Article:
Here’s a breakdown of the most interesting recent developments in science and technology around Tucson.
3D printing metals. The manufacturing company Honeywell recently provided a new 3D printer to the University of Arizona’s College of Engineering with the ability to build objects as diverse as heat-resistant jet engines parts to surgical implants. The “MLab Cusing 200R” model printer, worth $400,000, is the first and only machine on the university’s campus with the ability to create metal objects. 3D printing, also known as additive manufacturing, “prints” physical objects by depositing molten material one layer at a time until it hardens into a 3D shape. The MLab Cusing 200R is able to print metal objects by using lasers to melt metal powders like nickel alloys, stainless steel and titanium. According to a 2019 “Additive Manufacturing Market Analysis” by Reports and Data, the 3D printing market will reach more than a $23 billion value by 2026.
Fighting opioid addiction. The Tucson Police Department, Pima County, UA, CODAC Health, and Recovery and Wellness are partnering together for a three-year, $1.47 million grant from the Substance Abuse and Mental Health Services Administration. The project, called “Unified Medication Assisted Treatment Targeted Engagement Response,” is designed to help people with opioid use disorders avoid jail and receive treatment. Before reworking their process on opioid treatment, the TPD officers would arrest people in the community who were using substances or had drug paraphernalia on them. With this new approach, officers are connected with a large community of local organizations that are able to help users begin recovery. In addition, the U-MATTER program ensures “any community member can approach TPD to seek help in getting connected to treatment, and the police must help”. This is just the latest step in combating the growing opioid addiction rates in Arizona. According to the Arizona Department of Health Services, opioid deaths increased 74 percent between 2012 and 2016, resulting in 790 deaths in a single year. Through the U-MATTER program, 32 percent of opioid-involved individuals were persuaded by officers to seek treatment after initially declining.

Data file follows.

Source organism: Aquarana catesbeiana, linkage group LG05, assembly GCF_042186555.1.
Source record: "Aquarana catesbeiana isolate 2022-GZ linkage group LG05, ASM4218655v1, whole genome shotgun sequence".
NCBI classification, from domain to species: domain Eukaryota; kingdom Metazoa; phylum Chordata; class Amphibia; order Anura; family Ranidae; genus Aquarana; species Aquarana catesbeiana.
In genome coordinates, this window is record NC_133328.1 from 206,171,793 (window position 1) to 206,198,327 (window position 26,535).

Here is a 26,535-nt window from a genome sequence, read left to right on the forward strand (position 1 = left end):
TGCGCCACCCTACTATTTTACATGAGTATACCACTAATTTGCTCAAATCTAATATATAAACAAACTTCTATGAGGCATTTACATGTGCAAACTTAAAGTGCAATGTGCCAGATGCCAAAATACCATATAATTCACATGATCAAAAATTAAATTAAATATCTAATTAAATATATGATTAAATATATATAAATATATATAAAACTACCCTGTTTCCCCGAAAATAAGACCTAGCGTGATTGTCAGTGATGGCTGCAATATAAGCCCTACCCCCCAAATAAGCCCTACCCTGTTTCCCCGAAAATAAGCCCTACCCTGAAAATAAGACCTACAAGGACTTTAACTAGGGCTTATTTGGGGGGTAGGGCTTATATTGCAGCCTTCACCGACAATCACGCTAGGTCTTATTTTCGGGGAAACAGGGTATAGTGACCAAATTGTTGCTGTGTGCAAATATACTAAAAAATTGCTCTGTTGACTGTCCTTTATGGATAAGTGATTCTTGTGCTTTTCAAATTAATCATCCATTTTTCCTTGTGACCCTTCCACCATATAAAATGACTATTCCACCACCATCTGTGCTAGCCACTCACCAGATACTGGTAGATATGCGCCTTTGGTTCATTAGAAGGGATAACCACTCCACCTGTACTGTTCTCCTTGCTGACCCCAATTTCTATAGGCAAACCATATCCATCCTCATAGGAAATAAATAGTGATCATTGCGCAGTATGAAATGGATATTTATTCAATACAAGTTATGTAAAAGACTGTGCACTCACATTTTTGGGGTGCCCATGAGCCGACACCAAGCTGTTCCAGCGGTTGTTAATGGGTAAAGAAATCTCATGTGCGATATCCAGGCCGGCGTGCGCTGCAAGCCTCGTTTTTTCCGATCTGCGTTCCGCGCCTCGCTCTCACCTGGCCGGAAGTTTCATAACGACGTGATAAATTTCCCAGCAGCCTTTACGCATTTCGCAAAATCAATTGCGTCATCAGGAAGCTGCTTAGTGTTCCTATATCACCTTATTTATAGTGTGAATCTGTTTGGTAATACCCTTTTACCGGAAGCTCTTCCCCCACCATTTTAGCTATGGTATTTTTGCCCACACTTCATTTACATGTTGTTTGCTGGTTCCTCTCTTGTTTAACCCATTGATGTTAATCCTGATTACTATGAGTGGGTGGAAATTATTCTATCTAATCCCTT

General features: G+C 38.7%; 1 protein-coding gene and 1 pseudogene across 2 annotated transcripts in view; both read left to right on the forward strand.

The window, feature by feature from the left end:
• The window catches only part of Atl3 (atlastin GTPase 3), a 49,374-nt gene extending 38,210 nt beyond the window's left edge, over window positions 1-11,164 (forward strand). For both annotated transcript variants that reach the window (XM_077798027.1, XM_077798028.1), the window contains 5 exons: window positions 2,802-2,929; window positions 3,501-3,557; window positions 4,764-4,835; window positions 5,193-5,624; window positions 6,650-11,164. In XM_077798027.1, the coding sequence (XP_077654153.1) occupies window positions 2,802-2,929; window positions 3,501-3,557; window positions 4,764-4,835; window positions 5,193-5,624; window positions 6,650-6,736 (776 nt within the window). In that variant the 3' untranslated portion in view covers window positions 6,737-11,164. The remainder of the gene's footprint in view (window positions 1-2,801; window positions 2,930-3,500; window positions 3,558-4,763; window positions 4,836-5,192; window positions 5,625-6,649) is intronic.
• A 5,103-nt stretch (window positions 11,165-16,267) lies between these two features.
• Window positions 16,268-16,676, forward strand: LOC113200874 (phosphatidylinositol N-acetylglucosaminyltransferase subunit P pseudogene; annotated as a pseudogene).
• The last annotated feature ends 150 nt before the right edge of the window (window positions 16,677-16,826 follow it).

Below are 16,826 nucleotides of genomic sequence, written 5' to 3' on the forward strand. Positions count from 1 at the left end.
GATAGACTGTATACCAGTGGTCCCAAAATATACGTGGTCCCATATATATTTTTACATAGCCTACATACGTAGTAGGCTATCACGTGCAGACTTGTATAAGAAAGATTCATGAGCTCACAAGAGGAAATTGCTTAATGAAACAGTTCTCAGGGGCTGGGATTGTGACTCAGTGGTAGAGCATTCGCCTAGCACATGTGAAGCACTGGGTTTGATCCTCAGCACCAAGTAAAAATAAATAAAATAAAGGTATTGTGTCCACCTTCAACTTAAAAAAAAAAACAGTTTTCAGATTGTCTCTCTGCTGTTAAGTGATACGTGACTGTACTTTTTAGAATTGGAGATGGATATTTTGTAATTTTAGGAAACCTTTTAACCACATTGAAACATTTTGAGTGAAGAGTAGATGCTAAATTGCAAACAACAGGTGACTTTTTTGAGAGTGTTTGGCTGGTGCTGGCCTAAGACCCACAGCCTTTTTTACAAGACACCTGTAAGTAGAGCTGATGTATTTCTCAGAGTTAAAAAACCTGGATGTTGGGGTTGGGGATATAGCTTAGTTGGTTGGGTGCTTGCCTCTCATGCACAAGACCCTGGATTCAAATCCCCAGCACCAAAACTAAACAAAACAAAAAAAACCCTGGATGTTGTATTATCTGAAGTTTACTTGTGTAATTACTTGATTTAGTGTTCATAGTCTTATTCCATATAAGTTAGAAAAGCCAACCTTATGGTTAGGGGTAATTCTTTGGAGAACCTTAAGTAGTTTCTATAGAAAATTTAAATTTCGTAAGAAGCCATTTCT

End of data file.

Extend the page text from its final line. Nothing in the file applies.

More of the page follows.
Healing with light. New research from UA psychiatry professor William Killgore indicates that blue light can reset sleep patterns in adults recovering from concussions. According to Killgore, daily exposure to blue wavelength light each morning helps to re-entrain the circadian rhythm [the body’s sleep-wake cycle associated with night and day] so that people get better, more regular sleep. While this is most likely true for many, this recent study focused on people recovering from a “mild traumatic brain injury” such as a concussion. During the study, the blue light therapy led to improvements in sleep, which in turn led to “improvements in cognitive function, reduced daytime sleepiness and actual brain repair.” According to Killgore, roughly 50 percent of people recovering from a mild traumatic brain injury experience problems sleeping. During the study, adults with mild traumatic brain injuries had a blue light shined on them for 30 minutes early each morning for six weeks. Control groups were exposed to an amber light. After the blue light treatment, “participants fell asleep and woke an average of one hour earlier than before the trial and were less sleepy during the daytime.” Participants also experienced improved speed and brain processing. This is believed to be because blue light suppresses brain production of melatonin, a chemical that prepares the brain to sleep. The resulting theory is that a mild traumatic brain injury may offset people’s circadian rhythms, and blue lighting may help the brain normalize afterward.